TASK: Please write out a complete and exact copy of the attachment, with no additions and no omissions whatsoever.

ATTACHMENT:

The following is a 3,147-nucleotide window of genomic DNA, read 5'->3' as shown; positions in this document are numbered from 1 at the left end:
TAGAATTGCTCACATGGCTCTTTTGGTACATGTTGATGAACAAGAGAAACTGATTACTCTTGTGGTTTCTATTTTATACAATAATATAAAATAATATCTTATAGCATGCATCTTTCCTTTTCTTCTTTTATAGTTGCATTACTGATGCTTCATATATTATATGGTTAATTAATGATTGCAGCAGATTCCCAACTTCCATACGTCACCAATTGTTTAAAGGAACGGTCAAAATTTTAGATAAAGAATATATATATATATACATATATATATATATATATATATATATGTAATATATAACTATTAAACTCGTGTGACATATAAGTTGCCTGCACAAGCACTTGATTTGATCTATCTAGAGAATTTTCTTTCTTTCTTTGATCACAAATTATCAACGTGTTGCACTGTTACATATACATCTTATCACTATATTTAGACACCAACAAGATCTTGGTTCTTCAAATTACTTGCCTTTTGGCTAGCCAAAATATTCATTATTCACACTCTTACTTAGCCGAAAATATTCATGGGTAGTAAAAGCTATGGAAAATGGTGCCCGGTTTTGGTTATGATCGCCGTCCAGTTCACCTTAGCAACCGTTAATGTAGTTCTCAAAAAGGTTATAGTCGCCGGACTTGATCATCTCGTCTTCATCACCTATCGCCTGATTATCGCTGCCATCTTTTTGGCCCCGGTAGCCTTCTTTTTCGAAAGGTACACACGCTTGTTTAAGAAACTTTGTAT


The following is a 3,147-nucleotide window of genomic DNA, read 5'->3' as shown; positions in this document are numbered from 1 at the left end:
TAGAATTGCTCACATGGCTCTTTTGGTACATGTTGATGAACAAGAGAAACTGATTACTCTTGTGGTTTCTATTTTATACAATAATATAAAATAATATCTTATAGCATGCATCTTTCCTTTTCTTCTTTTATAGTTGCATTACTGATGCTTCATATATTATATGGTTAATTAATGATTGCAGCAGATTCCCAACTTCCATACGTCACCAATTGTTTAAAGGAACGGTCAAAATTTTAGATAAAGAATATATATATATATACATATATATATATATATATATATATATGTAATATATAACTATTAAACTCGTGTGACATATAAGTTGCCTGCACAAGCACTTGATTTGATCTATCTAGAGAATTTTCTTTCTTTCTTTGATCACAAATTATCAACGTGTTGCACTGTTACATATACATCTTATCACTATATTTAGACACCAACAAGATCTTGGTTCTTCAAATTACTTGCCTTTTGGCTAGCCAAAATATTCATTATTCACACTCTTACTTAGCCGAAAATATTCATGGGTAGTAAAAGCTATGGAAAATGGTGCCCGGTTTTGGTTATGATCGCCGTCCAGTTCACCTTAGCAACCGTTAATGTAGTTCTCAAAAAGGTTATAGTCGCCGGACTTGATCATCTCGTCTTCATCACCTATCGCCTGATTATCGCTGCCATCTTTTTGGCCCCGGTAGCCTTCTTTTTCGAAAGGTACACACGCTTGTTTAAGAAACTTTGTAT